Some of you may wonder why we would go through all the hassle just to watch our dolled-up son get drenched in public. We believe that baptism is a public profession of our intent to teach our son about God's love and saving grace for him. It's also a promise on our parts to do all that we can to influence him toward a faith in Jesus Christ. We don't believe the act of baptism makes William a Christian; at some point, like everyone else, he will have to make that decision for himself. However, we owe it to William to do what we can to share with him the great hope and strength that we have found in Jesus.

After the baptism, we all headed back to our house for a lunch. Thunderstorms forced us to eat a brief part of our meal in the dark, but power was soon restored. We send a big shout out to all our family for traveling from near and far to celebrate the special day with us. Thanks, too, to my sister, Sherry, for taking all the great photos above. Finally, thanks be to God for his covenant promises of faithfulness and love to the sweet boy with whom he has entrusted us.

Saturday, July 26, 2008

Party Like You're One Year-Old

The one year-old birthday festivities continued this weekend with a joint party for both William and Andrew. Four generations of family members gathered at our home this afternoon for a cookout.

One highlight of the afternoon was watching William enjoy his first bite of cake. The ginormous stacked delight was homemade by his adoptive grandmother, Nana, from a recipe that is now three generations old. Nana also made Andrew's first birthday cake. Growing up, Craig celebrated his birthdays with the same cake, prepared at the time by his Grandma Mc. Thus, it was truly special to see the tradition continued for our newest family member. Oh - and surprise! William loved it.

Also noteworthy was seeing my mom's delicious made-from-scratch dumplings on the menu alongside J. Bacynsky's unbeatable kielbasa, brought all the way from New York City courtesy of my sister, Sherry. I love the mashup of cultures and all that it represents.

The last time our two families gathered together was a year ago for Andrew's fourth birthday. If you've been following PHL to TPE since its infancy, you may remember that that was the day we publicly announced our intention to adopt. It truly is amazing to be on the other side of the wait and to be holding our answer to our prayer. Thank you God, for rounding out our family with not one, but two of the most special boys in all of creation.

Friday, July 25, 2008

12 Month Checkup

Who doesn't love a good set of chunky baby legs? You'll note this particular model comes with extra rolls around the knees and reinforced ankles. Squeeze value is guaranteed.

These gloriously chubby legs and the rest of the charming baby to whom they belong weighed in at 23 lbs. and 11 oz. at today's 12 month-old well-visit.

I was pleasantly surprised when I saw the numbers come up on the scale. I had anticipated William to weigh at least 25 lbs. Either way, he remains squarely in the 70th percentile for Western children, no change from his 9 month-old appointment.

William measured in at 31 1/2 inches tall, placing him in the 90th percentile. At this rate, he is on track to become the tallest person in our family. And who says Asians are short?

I'm happy to report that 45 minutes and 4 vaccinations later, William checked out healthy. Healthy, happy, and squishy - I couldn't ask for anything more.

Tuesday, July 22, 2008

Up and Away

Here are some pictures from our family kite-flying outing this past Sunday. Unfortunately, there wasn't much William could do other than point at the kites, then decide he had his fill of watching colorful fabric flapping around in the wind.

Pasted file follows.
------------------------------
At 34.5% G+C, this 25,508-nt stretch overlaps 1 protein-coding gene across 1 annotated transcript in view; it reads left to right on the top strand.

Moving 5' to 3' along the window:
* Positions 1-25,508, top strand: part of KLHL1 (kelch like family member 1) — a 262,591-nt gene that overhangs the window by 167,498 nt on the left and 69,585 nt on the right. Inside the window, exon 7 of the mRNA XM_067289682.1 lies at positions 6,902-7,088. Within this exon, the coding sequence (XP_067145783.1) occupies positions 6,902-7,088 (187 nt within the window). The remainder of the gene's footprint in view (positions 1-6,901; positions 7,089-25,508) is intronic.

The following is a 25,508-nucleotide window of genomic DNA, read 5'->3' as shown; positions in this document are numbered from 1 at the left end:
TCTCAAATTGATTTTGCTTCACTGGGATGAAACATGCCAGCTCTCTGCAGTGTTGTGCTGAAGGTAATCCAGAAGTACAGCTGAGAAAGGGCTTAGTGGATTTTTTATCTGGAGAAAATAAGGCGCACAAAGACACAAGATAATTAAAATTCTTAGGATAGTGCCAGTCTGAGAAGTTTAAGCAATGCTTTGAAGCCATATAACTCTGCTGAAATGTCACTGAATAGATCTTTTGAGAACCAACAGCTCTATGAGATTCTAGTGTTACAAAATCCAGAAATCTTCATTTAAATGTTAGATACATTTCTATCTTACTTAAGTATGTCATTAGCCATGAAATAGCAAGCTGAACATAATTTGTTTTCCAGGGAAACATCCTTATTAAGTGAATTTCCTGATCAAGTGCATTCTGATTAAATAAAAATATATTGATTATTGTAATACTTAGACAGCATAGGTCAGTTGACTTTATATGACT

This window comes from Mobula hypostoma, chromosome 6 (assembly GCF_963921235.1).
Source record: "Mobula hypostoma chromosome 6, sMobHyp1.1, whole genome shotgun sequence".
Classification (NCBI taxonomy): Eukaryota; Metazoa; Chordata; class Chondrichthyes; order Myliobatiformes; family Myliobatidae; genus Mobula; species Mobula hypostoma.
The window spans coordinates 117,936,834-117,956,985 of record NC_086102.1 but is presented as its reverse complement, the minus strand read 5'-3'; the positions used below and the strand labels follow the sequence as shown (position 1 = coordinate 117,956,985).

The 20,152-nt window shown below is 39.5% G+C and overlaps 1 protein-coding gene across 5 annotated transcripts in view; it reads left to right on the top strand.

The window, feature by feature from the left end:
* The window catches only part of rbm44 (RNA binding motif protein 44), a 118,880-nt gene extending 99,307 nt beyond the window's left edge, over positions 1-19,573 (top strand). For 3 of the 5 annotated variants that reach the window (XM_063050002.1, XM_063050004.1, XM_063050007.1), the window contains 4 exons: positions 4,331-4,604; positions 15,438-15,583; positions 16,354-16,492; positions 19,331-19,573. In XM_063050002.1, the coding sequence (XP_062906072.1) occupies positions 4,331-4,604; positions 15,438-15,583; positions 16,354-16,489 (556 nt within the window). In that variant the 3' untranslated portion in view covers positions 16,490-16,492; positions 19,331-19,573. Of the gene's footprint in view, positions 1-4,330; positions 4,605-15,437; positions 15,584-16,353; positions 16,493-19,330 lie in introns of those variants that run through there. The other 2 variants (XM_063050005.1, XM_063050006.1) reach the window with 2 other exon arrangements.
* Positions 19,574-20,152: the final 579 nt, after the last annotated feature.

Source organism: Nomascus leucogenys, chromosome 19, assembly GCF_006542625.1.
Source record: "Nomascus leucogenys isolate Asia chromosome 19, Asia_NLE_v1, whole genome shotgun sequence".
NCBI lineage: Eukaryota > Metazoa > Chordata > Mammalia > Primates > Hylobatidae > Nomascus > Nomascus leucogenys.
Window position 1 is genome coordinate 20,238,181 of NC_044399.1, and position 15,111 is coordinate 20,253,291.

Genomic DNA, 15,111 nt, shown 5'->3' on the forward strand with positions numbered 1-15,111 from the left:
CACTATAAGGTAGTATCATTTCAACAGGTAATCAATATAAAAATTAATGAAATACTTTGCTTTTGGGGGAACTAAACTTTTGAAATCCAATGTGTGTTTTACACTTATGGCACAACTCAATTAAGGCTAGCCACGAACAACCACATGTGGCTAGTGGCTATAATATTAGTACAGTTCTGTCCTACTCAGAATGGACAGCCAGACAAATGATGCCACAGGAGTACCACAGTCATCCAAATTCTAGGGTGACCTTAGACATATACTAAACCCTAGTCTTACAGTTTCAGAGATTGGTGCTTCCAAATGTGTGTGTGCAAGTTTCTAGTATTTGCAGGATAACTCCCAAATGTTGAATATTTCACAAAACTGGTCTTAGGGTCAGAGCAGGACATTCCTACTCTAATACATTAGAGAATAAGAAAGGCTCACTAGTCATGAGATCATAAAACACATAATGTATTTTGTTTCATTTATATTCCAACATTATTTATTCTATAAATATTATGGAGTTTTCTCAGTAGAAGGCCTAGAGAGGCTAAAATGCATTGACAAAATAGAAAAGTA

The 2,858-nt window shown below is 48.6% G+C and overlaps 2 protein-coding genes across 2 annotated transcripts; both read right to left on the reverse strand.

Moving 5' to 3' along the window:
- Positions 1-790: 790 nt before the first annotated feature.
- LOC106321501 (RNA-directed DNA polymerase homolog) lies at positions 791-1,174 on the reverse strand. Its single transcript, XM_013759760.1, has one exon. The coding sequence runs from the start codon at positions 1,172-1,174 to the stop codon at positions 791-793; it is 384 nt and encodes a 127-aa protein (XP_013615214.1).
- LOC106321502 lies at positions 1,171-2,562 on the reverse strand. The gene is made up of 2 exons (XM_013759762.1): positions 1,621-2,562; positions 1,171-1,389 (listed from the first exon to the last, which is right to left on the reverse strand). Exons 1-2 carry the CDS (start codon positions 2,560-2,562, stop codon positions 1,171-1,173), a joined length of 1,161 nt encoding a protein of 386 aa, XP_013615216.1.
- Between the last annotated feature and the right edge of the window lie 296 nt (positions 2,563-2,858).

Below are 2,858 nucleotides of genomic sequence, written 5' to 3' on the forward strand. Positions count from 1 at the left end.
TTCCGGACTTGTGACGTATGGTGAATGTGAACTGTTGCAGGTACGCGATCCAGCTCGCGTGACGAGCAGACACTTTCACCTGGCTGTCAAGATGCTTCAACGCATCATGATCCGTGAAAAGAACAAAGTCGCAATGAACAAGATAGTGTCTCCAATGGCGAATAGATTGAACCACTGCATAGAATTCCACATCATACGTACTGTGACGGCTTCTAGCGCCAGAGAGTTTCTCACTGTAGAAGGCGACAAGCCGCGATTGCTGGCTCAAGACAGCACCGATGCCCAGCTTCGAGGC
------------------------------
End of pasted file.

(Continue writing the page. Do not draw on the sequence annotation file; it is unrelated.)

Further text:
I am reminded of our last post-placement visit with our social worker two months ago. As part of her routine questioning, she asked, "So, what kinds of activities do you do together as a family?" That question gave me pause because frankly, there aren't that many things we can do together in which everyone - including 1 year-old William - can be actively involved. Fortunately, she has children herself and understands the complexity involved.

Speaking of reports, our next post-placement report is due in two months. Our final report is due in March 2009 when William will have been with us for a whole year. Then - hallelujah! - we can finally put to rest all of the formalities of the adoption and carry on with our lives together like any typical family.

Sunday, July 20, 2008

One Year Wonderful

Yes, ladies and gentlemen, yesterday was the day. William officially entered the world of toddlerhood when he turned one year old at 12:50 a.m.

He started off the day bright-eyed and bushy-tailed at 5:15 a.m., his new trend. Though we weren't feeling half as spry, we still managed to pack the car, turn his carseat to face forward for the first time (you should have seen the bewildered look on his face), and hit the road.

To make the day extra special for him, we decided to take him to one of the world's biggest swimming pools: the Atlantic Ocean. We figured he would have a blast since he loves bathtime and going to the pool. What's a couple billion gallons of water more?

Unfortunately, the massive scale of the water, its frigid temperature (it was 95 degrees yesterday!), and the unfamiliar feel of so much sand made him uneasy. You can see him looking hesitant in many of the pictures above. Eventually he worked up the nerve to crawl on the sand with his rear end sticking up so his knees wouldn't touch the ground.

Later, we headed to a local pizzeria. There, William noshed on a mushroom slice and had his first taste of french fries (the corruption begins young). He was in all his glory in the presence of three of his favorite things: food, music - you should have seen him bopping along to Gwen Stefani on the house radio - and plenty of ceiling fans at which to point and gawk. If we had known lunchtime would've been the highlight of his trip, we could've saved ourselves the 5 hours roundtrip drive and visited our local pizza shop!